Brewer, D. D., Dudek, J. A., Potterat, J. J., Muth, S. Q., Roberts, J. M., Jr., & Woodhouse, D. E. (2006). Extent, trends, and perpetrators of prostitution-related homicide in the United States. Journal of Forensic Sciences, 51, 1101-1108.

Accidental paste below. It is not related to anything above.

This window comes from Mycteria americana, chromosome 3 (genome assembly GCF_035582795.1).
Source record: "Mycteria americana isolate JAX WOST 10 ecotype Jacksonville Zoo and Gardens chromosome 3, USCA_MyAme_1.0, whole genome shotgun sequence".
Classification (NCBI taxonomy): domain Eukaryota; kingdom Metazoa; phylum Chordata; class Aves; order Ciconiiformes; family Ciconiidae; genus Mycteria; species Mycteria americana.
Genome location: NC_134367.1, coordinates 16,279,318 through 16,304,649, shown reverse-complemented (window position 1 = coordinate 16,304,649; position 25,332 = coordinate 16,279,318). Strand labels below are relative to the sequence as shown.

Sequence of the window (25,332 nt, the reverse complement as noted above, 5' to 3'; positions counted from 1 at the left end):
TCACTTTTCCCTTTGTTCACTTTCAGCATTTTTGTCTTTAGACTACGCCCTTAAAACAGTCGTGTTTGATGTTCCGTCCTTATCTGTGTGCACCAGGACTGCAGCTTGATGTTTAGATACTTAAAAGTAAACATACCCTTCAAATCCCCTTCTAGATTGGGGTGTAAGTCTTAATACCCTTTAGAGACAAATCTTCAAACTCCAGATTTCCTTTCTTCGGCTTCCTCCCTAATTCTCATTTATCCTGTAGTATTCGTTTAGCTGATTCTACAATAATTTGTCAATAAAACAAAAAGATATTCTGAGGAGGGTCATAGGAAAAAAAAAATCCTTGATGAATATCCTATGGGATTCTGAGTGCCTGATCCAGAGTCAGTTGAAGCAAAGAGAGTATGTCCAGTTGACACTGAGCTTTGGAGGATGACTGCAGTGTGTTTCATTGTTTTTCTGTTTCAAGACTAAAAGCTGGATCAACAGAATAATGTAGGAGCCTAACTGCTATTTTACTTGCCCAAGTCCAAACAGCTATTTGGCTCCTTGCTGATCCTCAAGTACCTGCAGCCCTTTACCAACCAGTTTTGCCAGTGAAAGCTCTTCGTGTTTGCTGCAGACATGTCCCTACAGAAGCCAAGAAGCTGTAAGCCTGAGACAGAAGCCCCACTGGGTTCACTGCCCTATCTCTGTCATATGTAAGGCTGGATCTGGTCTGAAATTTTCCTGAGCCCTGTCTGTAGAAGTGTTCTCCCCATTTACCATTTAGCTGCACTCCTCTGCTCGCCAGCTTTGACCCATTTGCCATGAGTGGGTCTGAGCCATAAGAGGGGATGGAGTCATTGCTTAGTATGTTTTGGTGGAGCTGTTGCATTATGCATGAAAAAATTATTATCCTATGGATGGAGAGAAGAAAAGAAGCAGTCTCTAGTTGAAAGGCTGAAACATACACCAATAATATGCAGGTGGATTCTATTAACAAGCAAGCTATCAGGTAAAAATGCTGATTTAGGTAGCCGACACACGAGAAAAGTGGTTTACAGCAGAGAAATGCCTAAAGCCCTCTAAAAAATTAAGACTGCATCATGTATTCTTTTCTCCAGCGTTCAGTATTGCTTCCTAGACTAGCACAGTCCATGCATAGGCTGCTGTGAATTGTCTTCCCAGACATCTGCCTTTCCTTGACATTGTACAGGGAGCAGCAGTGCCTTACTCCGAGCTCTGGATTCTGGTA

Prostitute women have the highest homicide victimization rate of any set of women ever studied. We analyzed nine diverse homicide data sets to examine the extent, trends, and perpetrators of prostitution-related homicide in the United States. Most data sources substantially underascertained prostitute homicides. As estimated from a conservative capture–recapture analysis, 2.7% of female homicide victims in the United States between 1982 and 2000 were prostitutes. Frequencies of recorded prostitute and client homicides increased substantially in the late 1980s and early 1990s; nearly all of the few observed pimp homicides occurred before the late 1980s. These trends may be linked to the rise of crack cocaine use. Prostitutes were killed primarily by clients, clients were killed mainly by prostitutes, and pimps were killed predominantly by pimps. Another conservative estimate suggests that serial killers accounted for 35% of prostitute homicides. Proactive surveillance of, and evidence collection from, clients and prostitutes might enhance the investigation of prostitution-related homicide.
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